Angela Merkel heckled during speech in German Bundestag
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An EU-led military strategy should encompass Britain, said Armin Laschet, amid calls for strengthened armed forces within Europe. These calls for bolstered military capacity have grown louder since the Taliban’s takeover of Afghanistan in August.
EU foreign policy chief, Josep Borrell, advocated for the existence of a “first entry force” which would respond efficiently to crisis situations, like Afghanistan, and diminish EU reliance on the United States.
“Sometimes there are events that catalyse history, that create a breakthrough, and I think that Afghanistan is one of these cases,” Mr Borrell said.
According to Mr Laschet, writing in the German daily Handelsblatt, security off the back of the Afghanistan takeover would be a fundamental principle of his approach to European policy.
“This European approach,” he continued, “deliberately includes Great Britain.”
An Express.co.uk reader said: “A key reason I voted to leave. We must not be a part of this EU army.”
Another said: “Simple answer ‘NO’.”
And someone else said: “This guy completely lost the plot. The UK and many EU countries are already part of NATO so there’s a framework for military cooperation. However, an EU army would be a feature of a super state that the British voted not to be a part of.”
Meanwhile, Spanish MEP Hermann Tertsch told Express.co.uk: “It would be very scary to have an supranational police which is able to violate sovereignty of other members.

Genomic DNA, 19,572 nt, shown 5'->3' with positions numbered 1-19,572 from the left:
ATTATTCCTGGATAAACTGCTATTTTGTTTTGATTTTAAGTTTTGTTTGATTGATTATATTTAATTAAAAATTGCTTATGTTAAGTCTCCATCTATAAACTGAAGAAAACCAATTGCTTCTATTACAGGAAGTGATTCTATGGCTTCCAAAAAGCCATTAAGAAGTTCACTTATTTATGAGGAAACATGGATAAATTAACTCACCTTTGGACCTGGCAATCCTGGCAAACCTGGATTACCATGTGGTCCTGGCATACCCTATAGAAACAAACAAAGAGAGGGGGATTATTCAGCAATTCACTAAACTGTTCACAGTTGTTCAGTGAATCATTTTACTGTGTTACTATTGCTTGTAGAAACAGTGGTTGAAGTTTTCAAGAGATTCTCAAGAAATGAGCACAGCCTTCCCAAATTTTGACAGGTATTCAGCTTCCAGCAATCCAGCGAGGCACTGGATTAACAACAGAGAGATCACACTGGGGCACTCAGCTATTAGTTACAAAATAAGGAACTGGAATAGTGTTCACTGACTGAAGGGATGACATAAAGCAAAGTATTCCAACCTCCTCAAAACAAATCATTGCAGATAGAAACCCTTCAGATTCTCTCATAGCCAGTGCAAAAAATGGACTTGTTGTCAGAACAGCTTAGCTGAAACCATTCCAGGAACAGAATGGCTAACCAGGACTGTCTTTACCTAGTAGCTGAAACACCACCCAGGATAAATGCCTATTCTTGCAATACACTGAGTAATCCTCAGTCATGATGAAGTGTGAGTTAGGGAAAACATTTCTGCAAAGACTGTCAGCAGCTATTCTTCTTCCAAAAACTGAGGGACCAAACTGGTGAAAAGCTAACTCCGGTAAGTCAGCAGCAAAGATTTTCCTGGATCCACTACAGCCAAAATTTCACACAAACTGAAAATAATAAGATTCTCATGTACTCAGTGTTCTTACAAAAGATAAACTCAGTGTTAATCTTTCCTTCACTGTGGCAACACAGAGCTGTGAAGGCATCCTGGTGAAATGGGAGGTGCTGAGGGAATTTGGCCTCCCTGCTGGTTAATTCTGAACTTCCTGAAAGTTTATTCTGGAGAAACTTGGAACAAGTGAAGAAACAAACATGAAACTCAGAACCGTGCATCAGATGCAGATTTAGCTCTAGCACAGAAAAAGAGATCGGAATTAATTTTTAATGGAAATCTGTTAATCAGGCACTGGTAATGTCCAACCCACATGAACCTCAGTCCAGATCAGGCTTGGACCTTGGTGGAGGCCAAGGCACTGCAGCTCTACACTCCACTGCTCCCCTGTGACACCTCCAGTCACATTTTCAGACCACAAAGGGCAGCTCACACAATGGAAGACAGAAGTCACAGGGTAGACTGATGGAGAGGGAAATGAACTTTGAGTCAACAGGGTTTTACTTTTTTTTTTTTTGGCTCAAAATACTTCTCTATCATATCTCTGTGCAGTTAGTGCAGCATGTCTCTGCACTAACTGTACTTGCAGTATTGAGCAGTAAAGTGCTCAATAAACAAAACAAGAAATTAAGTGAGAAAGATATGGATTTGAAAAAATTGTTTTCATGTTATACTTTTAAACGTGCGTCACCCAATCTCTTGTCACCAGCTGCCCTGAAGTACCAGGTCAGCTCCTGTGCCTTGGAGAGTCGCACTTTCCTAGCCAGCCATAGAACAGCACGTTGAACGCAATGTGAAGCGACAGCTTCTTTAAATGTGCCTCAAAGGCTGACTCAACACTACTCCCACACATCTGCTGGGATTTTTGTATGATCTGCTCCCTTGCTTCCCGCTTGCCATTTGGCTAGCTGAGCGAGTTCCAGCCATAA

“For the same reason I strongly oppose this renewed ridiculous appeal to create a ‘European army’.”
NATO’s Secretary General, Jens Stoltenberg, also hit back at Mr Laschet’s calls for an EU army, saying in an interview with The Telegraph that an “EU rapid reaction force” could push NATO capabilities beyond their limits.
Mr Stoltenberg, in this interview, stressed that an EU army would “divide Europe,” and debilitate transatlantic alliances.
Tory MP for Wokingham, Sir John Redwood, told Express.co.uk that “the EU needs to make a bigger contribution to NATO if it wants to strengthen its defences.”
As well as pushing for an EU army, Mr Laschet has pushed the idea of a “European FBI,” spearheaded by Germany and France.
This “European FBI” would build on the current Europol, based in The Hague.
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It would take a more digitally combative approach to European security, according to Mr Laschet, who is hoping to succeed Angela Merkel as German Chancellor.
Mr Laschet called for the creation of this new supranational “FBI” ahead of talks with French President, Emmanuel Macron.
He said: “A well-defended state must also be able to defend itself in the digital world, which is why we have to think more digitally about internal security.
“This includes, on the one hand, protecting critical infrastructures that enable our daily lives, and, on the other hand, preventing cybercrime and effective online criminal prosecution.
“In doing so, we must create European opportunities for cyber self-defence and develop Europol in the cyber sector into a European FBI in order to react in a networked manner to digital threats that are often harbingers of analogue crimes.”
One Twitter user voiced his concern about the proposed EU army, commenting: “One of the big dangers of the nascent EU Army is that it will be used to threaten countries that want to leave the bloc or refuse to comply with orders from Brussels.”
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